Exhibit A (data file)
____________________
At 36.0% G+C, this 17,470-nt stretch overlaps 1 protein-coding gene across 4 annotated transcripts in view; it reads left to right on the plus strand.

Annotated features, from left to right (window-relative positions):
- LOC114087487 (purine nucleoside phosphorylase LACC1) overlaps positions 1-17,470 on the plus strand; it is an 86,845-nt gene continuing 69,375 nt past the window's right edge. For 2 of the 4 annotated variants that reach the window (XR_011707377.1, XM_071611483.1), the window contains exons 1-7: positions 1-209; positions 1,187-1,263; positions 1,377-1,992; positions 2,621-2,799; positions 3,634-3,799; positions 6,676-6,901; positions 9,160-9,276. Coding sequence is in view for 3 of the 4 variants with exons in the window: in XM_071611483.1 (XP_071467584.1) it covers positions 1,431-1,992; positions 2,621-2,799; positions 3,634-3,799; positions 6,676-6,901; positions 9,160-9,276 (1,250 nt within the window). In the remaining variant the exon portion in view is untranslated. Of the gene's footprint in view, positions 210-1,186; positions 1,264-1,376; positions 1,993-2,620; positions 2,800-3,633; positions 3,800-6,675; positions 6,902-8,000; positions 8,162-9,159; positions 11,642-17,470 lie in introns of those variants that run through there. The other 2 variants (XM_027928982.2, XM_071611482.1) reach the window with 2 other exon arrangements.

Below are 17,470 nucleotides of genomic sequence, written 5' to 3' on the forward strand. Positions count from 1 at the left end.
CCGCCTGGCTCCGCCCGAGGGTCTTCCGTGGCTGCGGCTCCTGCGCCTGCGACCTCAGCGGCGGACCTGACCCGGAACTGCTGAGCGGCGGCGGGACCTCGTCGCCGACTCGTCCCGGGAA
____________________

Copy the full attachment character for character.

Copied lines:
At 36.0% G+C, this 17,470-nt stretch overlaps 1 protein-coding gene across 4 annotated transcripts in view; it reads left to right on the plus strand.

Annotated features, from left to right (window-relative positions):
- LOC114087487 (purine nucleoside phosphorylase LACC1) overlaps positions 1-17,470 on the plus strand; it is an 86,845-nt gene continuing 69,375 nt past the window's right edge. For 2 of the 4 annotated variants that reach the window (XR_011707377.1, XM_071611483.1), the window contains exons 1-7: positions 1-209; positions 1,187-1,263; positions 1,377-1,992; positions 2,621-2,799; positions 3,634-3,799; positions 6,676-6,901; positions 9,160-9,276. Coding sequence is in view for 3 of the 4 variants with exons in the window: in XM_071611483.1 (XP_071467584.1) it covers positions 1,431-1,992; positions 2,621-2,799; positions 3,634-3,799; positions 6,676-6,901; positions 9,160-9,276 (1,250 nt within the window). In the remaining variant the exon portion in view is untranslated. Of the gene's footprint in view, positions 210-1,186; positions 1,264-1,376; positions 1,993-2,620; positions 2,800-3,633; positions 3,800-6,675; positions 6,902-8,000; positions 8,162-9,159; positions 11,642-17,470 lie in introns of those variants that run through there. The other 2 variants (XM_027928982.2, XM_071611482.1) reach the window with 2 other exon arrangements.

Below are 17,470 nucleotides of genomic sequence, written 5' to 3' on the forward strand. Positions count from 1 at the left end.
CCGCCTGGCTCCGCCCGAGGGTCTTCCGTGGCTGCGGCTCCTGCGCCTGCGACCTCAGCGGCGGACCTGACCCGGAACTGCTGAGCGGCGGCGGGACCTCGTCGCCGACTCGTCCCGGGAA